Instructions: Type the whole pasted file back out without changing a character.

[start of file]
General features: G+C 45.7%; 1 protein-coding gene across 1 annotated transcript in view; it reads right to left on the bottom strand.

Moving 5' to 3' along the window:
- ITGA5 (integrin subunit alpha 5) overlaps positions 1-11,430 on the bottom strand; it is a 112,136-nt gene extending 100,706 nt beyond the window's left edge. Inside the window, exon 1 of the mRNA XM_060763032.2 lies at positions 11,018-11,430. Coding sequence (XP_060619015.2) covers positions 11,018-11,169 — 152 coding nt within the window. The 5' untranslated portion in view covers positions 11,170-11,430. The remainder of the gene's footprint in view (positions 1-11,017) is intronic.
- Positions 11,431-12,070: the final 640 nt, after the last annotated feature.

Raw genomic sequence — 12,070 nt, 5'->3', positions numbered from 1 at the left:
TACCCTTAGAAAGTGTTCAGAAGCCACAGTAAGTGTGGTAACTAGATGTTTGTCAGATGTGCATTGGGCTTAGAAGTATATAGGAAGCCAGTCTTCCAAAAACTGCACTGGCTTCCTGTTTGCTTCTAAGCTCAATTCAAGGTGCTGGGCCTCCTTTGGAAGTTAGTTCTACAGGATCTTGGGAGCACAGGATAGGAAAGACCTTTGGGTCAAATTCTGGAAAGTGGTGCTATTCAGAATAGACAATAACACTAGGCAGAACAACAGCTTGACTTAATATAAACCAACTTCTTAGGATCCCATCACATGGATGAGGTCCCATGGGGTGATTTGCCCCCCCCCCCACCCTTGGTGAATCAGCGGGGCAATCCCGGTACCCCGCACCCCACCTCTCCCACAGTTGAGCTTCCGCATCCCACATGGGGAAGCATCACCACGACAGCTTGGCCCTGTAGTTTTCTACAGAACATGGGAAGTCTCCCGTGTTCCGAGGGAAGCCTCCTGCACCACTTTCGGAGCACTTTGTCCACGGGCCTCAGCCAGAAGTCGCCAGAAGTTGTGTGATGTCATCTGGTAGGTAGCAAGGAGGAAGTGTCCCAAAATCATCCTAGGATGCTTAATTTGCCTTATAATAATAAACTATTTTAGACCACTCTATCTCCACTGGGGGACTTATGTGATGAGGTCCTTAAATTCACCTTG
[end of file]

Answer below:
General features: G+C 45.7%; 1 protein-coding gene across 1 annotated transcript in view; it reads right to left on the bottom strand.

Moving 5' to 3' along the window:
- ITGA5 (integrin subunit alpha 5) overlaps positions 1-11,430 on the bottom strand; it is a 112,136-nt gene extending 100,706 nt beyond the window's left edge. Inside the window, exon 1 of the mRNA XM_060763032.2 lies at positions 11,018-11,430. Coding sequence (XP_060619015.2) covers positions 11,018-11,169 — 152 coding nt within the window. The 5' untranslated portion in view covers positions 11,170-11,430. The remainder of the gene's footprint in view (positions 1-11,017) is intronic.
- Positions 11,431-12,070: the final 640 nt, after the last annotated feature.

Raw genomic sequence — 12,070 nt, 5'->3', positions numbered from 1 at the left:
TACCCTTAGAAAGTGTTCAGAAGCCACAGTAAGTGTGGTAACTAGATGTTTGTCAGATGTGCATTGGGCTTAGAAGTATATAGGAAGCCAGTCTTCCAAAAACTGCACTGGCTTCCTGTTTGCTTCTAAGCTCAATTCAAGGTGCTGGGCCTCCTTTGGAAGTTAGTTCTACAGGATCTTGGGAGCACAGGATAGGAAAGACCTTTGGGTCAAATTCTGGAAAGTGGTGCTATTCAGAATAGACAATAACACTAGGCAGAACAACAGCTTGACTTAATATAAACCAACTTCTTAGGATCCCATCACATGGATGAGGTCCCATGGGGTGATTTGCCCCCCCCCCCACCCTTGGTGAATCAGCGGGGCAATCCCGGTACCCCGCACCCCACCTCTCCCACAGTTGAGCTTCCGCATCCCACATGGGGAAGCATCACCACGACAGCTTGGCCCTGTAGTTTTCTACAGAACATGGGAAGTCTCCCGTGTTCCGAGGGAAGCCTCCTGCACCACTTTCGGAGCACTTTGTCCACGGGCCTCAGCCAGAAGTCGCCAGAAGTTGTGTGATGTCATCTGGTAGGTAGCAAGGAGGAAGTGTCCCAAAATCATCCTAGGATGCTTAATTTGCCTTATAATAATAAACTATTTTAGACCACTCTATCTCCACTGGGGGACTTATGTGATGAGGTCCTTAAATTCACCTTG